Shows & Panels
- AFCEA Answers
- Ask the CIO
- The Big Data Dilemma
- Carrying On with Continuity of Operations
- Connected Government
- Constituent Servicing
- Continuous Monitoring: Tools and Techniques for Trustworthy Government IT
- The Cyber Imperative
- Cyber Solutions for 2013 and Beyond
- Expert Voices
- Federal Executive Forum
- Federal IT Challenge
- Federal Tech Talk
- Mission-critical Apps in the Cloud
- The Path from Legacy Systems
- The Real Deal on Digital Government
- The Reality of Continuous Monitoring... Is Your Agency Secure?
- Veterans in Private Sector: Making the Transition
Shows & Panels
Roth TSP set for May 7 launch
Wednesday - 4/11/2012, 1:46pm EDT
The board, which first began planning the Roth TSP after it was authorized in June 2009, made the announcement at its quarterly meeting of TSP coordinators.
Greg Long, the TSP's executive director, said the Roth option "offers an important new tool for federal civilian employees and uniformed service members in managing their retirement income by providing greater flexibility in the tax treatment of contributions now and in the future."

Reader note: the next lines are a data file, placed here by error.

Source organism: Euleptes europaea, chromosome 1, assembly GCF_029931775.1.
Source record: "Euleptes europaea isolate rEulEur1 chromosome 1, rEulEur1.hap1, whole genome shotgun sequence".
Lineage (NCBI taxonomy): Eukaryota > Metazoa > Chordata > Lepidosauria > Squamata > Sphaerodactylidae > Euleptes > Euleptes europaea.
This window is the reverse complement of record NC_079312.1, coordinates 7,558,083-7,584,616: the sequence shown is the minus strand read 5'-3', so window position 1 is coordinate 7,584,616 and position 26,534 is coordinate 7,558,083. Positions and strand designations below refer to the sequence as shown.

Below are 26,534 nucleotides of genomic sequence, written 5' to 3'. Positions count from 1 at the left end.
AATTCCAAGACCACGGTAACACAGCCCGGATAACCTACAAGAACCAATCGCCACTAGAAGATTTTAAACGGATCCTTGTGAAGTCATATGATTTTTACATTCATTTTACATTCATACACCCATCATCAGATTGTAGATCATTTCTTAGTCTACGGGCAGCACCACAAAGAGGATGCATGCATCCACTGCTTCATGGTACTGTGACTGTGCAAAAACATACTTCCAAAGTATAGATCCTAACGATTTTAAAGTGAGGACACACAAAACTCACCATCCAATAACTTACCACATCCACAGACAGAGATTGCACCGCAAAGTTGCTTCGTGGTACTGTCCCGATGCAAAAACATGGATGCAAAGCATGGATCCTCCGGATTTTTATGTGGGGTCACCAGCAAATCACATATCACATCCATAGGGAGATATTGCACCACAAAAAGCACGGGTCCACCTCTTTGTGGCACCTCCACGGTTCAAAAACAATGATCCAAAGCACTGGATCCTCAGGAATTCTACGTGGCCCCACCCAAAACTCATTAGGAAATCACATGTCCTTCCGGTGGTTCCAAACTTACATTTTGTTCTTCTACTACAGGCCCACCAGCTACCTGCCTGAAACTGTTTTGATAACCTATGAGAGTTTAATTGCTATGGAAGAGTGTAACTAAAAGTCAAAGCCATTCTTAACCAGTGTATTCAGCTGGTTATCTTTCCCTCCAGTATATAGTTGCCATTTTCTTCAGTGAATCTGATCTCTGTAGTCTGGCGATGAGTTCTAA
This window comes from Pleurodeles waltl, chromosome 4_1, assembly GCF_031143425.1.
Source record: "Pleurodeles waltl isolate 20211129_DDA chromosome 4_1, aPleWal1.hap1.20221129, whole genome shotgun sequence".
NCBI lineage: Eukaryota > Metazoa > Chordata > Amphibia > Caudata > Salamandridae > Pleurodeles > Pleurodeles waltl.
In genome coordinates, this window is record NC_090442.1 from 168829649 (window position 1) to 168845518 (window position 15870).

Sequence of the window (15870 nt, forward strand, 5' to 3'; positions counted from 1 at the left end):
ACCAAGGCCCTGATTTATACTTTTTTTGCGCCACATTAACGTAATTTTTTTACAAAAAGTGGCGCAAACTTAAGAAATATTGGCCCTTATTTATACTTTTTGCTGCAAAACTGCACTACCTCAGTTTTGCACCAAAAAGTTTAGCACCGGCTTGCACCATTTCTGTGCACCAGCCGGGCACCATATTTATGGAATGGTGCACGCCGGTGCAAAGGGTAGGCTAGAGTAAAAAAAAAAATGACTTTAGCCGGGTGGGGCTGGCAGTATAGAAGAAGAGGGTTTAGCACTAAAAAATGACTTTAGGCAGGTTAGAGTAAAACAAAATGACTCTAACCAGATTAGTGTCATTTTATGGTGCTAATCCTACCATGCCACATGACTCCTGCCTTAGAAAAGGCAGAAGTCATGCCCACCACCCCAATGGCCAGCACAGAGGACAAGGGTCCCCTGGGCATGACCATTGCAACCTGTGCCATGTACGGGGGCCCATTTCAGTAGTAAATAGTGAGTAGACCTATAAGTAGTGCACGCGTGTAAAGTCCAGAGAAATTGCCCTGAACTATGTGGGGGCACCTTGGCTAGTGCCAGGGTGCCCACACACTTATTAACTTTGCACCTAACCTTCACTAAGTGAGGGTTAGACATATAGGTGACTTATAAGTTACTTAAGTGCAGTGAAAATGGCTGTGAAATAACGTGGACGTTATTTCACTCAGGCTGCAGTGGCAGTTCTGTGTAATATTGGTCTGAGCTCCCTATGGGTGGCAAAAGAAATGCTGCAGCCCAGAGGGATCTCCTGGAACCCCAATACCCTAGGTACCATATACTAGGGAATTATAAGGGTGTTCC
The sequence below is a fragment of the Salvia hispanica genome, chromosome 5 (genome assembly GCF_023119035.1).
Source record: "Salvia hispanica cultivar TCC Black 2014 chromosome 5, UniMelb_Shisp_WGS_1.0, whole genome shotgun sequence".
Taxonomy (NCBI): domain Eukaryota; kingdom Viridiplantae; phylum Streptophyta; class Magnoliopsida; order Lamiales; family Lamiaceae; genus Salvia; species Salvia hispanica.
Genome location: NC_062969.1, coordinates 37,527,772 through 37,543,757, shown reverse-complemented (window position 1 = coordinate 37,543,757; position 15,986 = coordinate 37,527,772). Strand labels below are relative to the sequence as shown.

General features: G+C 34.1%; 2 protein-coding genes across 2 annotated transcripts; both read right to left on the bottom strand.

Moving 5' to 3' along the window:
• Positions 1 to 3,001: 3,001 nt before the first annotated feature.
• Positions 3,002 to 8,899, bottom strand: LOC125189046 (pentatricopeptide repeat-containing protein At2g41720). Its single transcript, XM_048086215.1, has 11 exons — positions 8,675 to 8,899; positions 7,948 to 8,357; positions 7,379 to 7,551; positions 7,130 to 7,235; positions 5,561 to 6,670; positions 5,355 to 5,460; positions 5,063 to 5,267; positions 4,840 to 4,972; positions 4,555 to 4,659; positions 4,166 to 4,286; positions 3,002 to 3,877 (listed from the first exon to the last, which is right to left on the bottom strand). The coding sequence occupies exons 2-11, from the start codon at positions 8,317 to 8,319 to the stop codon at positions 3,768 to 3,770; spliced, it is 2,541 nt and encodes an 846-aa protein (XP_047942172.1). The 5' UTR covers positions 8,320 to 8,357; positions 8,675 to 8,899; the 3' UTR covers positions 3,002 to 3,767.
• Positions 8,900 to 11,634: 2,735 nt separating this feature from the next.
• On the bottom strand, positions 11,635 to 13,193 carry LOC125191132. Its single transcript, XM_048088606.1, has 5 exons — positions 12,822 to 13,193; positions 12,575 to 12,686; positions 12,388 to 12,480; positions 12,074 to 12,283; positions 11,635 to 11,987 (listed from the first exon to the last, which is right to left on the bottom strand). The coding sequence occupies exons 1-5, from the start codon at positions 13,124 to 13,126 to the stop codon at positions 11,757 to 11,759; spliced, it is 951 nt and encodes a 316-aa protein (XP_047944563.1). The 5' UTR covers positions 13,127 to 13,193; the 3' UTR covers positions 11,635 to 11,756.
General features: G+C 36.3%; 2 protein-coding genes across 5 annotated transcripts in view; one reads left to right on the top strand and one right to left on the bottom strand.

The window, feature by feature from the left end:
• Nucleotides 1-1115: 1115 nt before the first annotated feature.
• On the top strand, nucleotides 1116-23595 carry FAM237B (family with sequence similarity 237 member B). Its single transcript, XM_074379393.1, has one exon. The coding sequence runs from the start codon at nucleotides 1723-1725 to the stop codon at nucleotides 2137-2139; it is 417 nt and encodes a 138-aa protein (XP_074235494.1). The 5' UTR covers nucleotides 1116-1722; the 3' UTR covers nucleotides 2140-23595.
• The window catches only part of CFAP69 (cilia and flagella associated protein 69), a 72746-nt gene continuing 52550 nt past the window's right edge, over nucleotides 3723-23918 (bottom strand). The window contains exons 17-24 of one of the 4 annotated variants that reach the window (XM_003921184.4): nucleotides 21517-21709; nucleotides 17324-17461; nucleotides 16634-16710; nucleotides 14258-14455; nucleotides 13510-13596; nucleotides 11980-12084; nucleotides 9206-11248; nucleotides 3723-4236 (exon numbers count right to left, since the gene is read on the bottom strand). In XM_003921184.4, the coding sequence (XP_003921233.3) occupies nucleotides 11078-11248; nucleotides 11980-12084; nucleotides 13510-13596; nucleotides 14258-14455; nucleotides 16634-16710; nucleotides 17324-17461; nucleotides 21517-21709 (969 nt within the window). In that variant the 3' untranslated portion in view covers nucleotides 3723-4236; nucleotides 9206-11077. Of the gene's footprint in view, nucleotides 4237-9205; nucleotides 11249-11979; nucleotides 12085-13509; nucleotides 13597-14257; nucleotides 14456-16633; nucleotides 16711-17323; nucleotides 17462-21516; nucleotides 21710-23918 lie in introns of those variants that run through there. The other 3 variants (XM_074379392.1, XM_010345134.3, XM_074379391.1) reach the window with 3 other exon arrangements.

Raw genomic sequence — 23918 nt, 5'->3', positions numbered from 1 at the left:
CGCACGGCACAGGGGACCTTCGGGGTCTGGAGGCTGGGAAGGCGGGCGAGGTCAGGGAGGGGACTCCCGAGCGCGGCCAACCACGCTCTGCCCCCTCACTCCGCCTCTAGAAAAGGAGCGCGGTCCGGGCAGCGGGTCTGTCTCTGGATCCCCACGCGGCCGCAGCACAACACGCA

The agency unveiled draft regulations for the new plan in February.
Under the new rules, employees will be able to invest in both the traditional TSP, the new Roth option or a combination of both. TSP participants will have the option of selecting where and how much to invest in either traditional contributions or Roth contributions.
Roth contributions will be subject to the same investment limits as traditional tax-deferred contributions. For 2012, that limit is $17,000.
Participants in the new plan are still eligible for matching contributions from their agencies. However the agency match will only funnel into the traditional TSP option.
The TSP board also began mailing information about the new plan to TSP participants a few months ago.
Agency payroll departments have also had to update their bookkeeping systems to handle the new plan.
Launch previously delayed
TSP officials had originally planned to launch the new option at the beginning of 2012, however the start date was delayed in part to give agency payroll departments more time to prepare.
The addition of the Roth option is one of the biggest changes to the TSP program in some years.
"It is a large project with multiple moving parts," Long told Federal News Radio in September. Adding the Roth option affects the TSP's record-keeping system, communications materials, accounting and IT, he added.
The TSP retirement-savings plan, which is similar to private-sector 401(k) plans, has about 4.5 million participants and carries some $308 billion in investments.